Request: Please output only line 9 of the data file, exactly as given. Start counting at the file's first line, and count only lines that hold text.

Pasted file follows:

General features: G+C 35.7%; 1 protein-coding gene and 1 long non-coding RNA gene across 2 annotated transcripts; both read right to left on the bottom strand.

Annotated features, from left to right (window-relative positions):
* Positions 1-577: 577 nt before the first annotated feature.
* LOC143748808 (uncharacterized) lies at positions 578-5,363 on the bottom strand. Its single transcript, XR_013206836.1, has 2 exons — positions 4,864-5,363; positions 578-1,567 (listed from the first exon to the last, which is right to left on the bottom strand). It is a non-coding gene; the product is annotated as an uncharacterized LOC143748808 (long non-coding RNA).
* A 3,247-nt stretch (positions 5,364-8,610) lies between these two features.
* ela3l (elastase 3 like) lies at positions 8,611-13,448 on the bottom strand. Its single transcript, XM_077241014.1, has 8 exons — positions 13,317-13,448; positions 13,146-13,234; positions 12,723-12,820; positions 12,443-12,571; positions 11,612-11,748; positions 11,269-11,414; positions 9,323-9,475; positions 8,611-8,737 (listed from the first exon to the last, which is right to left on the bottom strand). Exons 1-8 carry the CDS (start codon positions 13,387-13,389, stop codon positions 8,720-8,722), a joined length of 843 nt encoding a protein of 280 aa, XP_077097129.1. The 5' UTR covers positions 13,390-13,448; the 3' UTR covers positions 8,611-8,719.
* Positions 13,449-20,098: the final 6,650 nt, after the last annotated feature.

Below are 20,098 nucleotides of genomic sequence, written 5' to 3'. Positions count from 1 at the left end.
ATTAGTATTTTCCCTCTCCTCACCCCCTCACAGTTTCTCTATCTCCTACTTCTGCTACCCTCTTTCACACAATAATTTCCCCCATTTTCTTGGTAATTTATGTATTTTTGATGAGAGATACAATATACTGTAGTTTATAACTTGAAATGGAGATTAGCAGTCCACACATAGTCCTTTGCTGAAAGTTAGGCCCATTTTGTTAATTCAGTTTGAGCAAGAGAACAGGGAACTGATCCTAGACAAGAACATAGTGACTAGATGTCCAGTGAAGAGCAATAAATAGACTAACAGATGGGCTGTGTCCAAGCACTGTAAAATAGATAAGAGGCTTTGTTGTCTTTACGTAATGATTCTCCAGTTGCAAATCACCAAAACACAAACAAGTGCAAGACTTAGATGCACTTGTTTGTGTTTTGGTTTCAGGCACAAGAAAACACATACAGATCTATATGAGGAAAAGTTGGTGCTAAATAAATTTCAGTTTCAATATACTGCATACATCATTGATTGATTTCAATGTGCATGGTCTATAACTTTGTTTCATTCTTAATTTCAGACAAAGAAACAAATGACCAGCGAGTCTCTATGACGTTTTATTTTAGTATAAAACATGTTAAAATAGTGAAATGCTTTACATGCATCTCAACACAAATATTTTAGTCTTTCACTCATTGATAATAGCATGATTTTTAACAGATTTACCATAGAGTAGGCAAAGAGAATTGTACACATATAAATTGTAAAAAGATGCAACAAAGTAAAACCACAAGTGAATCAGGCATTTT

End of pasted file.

ATTAGTATTTTCCCTCTCCTCACCCCCTCACAGTTTCTCTATCTCCTACTTCTGCTACCCTCTTTCACACAATAATTTCCCCCATTTTCTTGGTAATTTATGTATTTTTGATGAGAGATACAATATACTGTAGTTTATAACTTGAAATGGAGATTAGCAGTCCACACATAGTCCTTTGCTGAAAGTTAGGCCCATTTTGTTAATTCAGTTTGAGCAAGAGAACAGGGAACTGATCCTAGACAAGAACATAGTGACTAGATGTCCAGTGAAGAGCAATAAATAGACTAACAGATGGGCTGTGTCCAAGCACTGTAAAATAGATAAGAGGCTTTGTTGTCTTTACGTAATGATTCTCCAGTTGCAAATCACCAAAACACAAACAAGTGCAAGACTTAGATGCACTTGTTTGTGTTTTGGTTTCAGGCACAAGAAAACACATACAGATCTATATGAGGAAAAGTTGGTGCTAAATAAATTTCAGTTTCAATATACTGCATACATCATTGATTGATTTCAATGTGCATGGTCTATAACTTTGTTTCATTCTTAATTTCAGACAAAGAAACAAATGACCAGCGAGTCTCTATGACGTTTTATTTTAGTATAAAACATGTTAAAATAGTGAAATGCTTTACATGCATCTCAACACAAATATTTTAGTCTTTCACTCATTGATAATAGCATGATTTTTAACAGATTTACCATAGAGTAGGCAAAGAGAATTGTACACATATAAATTGTAAAAAGATGCAACAAAGTAAAACCACAAGTGAATCAGGCATTTT